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Gandhi and the West

Gandhi wrote ‘Hind Swaraj’ [Indian Independence] in November 1909 on a voyage from Britain to South Africa. His arrival in India and leading the Indian Independence movement were still a few years away. This small booklet of 70-odd pages is a scathing attack on western civilization as also on Indian freedom fighters who wanted to resort to violence against the British or those who wanted to create a nation on the lines of the developed West. He was asked in 1936 if he still stood by what he had written in 1909 and he maintained that he did, to a word.

First, a general observation about how Gandhi is perceived in India and how he is perceived in the West. I find a paradoxical similarity between the two understandings. In India quite a few ideological strands find an objectionable aspect of Gandhian thought and they reject him in toto citing that irreconcilable difference in their positions. In the West a particular aspect of the Gandhian thought is picked up and a movement launched to further that cause. Neither in India nor in the West is the Gandhian vision accepted in its entirety. Nor is it possible. Gandhi admitted in 1939 that he himself would not be able to achieve the goal he spells out in the book. In his own words the goal is  – to seek beauty in voluntary simple living, poverty and a slow pace of life.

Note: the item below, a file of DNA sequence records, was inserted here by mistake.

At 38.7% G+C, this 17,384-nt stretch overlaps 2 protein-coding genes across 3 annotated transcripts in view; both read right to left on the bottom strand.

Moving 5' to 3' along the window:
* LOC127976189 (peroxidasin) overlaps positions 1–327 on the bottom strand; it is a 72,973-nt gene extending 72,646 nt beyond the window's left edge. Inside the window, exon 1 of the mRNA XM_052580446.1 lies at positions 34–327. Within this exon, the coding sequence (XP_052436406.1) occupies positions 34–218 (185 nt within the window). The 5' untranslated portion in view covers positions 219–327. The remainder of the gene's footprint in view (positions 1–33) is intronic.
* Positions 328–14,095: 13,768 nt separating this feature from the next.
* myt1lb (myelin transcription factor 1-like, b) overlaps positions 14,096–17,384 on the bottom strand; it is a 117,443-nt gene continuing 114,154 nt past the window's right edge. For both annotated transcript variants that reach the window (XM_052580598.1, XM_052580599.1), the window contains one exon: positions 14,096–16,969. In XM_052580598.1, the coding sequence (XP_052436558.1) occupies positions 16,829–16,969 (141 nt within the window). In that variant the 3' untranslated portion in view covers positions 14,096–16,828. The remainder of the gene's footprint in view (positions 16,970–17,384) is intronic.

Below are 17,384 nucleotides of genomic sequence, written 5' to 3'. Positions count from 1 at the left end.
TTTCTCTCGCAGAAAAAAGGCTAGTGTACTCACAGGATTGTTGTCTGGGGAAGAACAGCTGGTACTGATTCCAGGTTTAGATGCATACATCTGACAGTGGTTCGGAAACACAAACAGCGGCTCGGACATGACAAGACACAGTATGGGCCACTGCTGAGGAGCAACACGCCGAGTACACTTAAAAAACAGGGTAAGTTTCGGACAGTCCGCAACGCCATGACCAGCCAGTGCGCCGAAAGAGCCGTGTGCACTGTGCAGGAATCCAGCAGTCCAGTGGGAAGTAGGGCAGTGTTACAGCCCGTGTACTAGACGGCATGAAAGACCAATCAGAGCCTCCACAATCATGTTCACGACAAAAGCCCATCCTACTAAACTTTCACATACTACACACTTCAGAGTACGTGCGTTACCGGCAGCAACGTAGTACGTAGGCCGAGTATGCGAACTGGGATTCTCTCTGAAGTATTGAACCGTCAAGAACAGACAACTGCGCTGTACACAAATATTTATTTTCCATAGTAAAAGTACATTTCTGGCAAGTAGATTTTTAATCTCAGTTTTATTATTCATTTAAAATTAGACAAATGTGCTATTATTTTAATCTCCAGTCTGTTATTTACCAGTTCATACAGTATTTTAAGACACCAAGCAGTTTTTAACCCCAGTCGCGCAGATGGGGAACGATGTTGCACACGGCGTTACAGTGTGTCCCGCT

Indian criticism of Gandhi

The difference between the western approach to Gandhi and the Indian approach to Gandhi may be clear by examination of three vocal ideologies against Gandhi in India.

The first ideology is that of Dr B R Ambedkar and his followers who come almost exclusively from  Scheduled Castes in India. About 16% of the Indian population, i.e. some 160 million people belong to Scheduled Castes. Together with scheduled Tribes [8%] they have been the lowest stratum of the Indian society. Ambedkar’s followers maintain that the real ill of the Indian society was the hierarchical caste-system. Still, Gandhi kept on promoting Hinduism - the fountainhead of this exploitative system. Not surprisingly the freedom movement was controlled by the upper castes and the post-independence era saw the marginalised still on the margins of the society, if not pushed out more. In short, Gandhi’s approach further strengthened the brahminical forces. Gandhi’s insistence on going back to village, his criticism of urbanisation are also criticised as retrogressive.

The second ideology to oppose Gandhi is communism and the left, in general. Besides ridiculing his insistence on religion in public [and private] spheres, they claim that his non-violence came handy to the British and Indian capital, and Indian feudalism as it did not threaten their power. Accordingly, with independence, means of production never changed hands. And the proletariat never got a share of power.

Third anti-Gandhi current of thought is the now resurgent Hindu fundamentalism. Their concept of ‘masculinity’ could never reconcile with Gandhian non-violence. They also single out Gandhi for alleged appeasement of Muslims all along. [Eventually it was a Hindu fundamentalist who assassinated Gandhi due to this perception].

[It is noteworthy that while the first group sees Gandhi as being overtly Hindu in his outlook, the last sees him of being pro-Muslim at the cost of Hindu interests].

Irrelevance of Indian criticism for the west